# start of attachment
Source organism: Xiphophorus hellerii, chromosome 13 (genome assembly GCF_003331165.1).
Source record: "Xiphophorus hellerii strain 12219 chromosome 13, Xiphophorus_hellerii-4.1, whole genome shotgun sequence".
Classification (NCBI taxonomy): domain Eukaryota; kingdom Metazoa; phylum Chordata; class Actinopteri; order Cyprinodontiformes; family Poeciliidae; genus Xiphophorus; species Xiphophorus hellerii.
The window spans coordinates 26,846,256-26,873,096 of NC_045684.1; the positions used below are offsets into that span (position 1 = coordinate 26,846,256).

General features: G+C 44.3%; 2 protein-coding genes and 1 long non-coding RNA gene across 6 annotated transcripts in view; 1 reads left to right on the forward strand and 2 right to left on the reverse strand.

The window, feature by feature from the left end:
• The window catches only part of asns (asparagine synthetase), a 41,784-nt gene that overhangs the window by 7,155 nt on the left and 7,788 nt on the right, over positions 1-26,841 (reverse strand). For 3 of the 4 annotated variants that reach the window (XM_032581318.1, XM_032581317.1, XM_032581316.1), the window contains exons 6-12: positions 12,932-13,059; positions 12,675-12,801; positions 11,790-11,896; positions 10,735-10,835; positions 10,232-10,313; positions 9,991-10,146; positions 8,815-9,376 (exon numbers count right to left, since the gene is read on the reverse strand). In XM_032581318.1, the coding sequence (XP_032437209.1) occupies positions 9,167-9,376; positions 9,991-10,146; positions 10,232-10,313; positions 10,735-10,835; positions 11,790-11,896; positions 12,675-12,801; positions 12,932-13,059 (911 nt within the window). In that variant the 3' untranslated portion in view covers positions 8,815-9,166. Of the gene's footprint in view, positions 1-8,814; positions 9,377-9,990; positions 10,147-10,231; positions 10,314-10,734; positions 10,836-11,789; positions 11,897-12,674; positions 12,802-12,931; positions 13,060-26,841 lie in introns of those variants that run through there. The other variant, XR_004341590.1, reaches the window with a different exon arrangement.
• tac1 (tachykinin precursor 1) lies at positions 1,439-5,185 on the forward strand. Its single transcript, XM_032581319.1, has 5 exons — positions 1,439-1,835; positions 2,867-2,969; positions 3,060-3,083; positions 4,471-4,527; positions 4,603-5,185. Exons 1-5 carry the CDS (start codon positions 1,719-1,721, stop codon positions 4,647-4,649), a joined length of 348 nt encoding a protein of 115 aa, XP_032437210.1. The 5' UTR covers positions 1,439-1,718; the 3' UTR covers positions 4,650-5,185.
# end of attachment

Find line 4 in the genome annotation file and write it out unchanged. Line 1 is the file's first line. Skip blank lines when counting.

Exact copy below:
The window spans coordinates 26,846,256-26,873,096 of NC_045684.1; the positions used below are offsets into that span (position 1 = coordinate 26,846,256).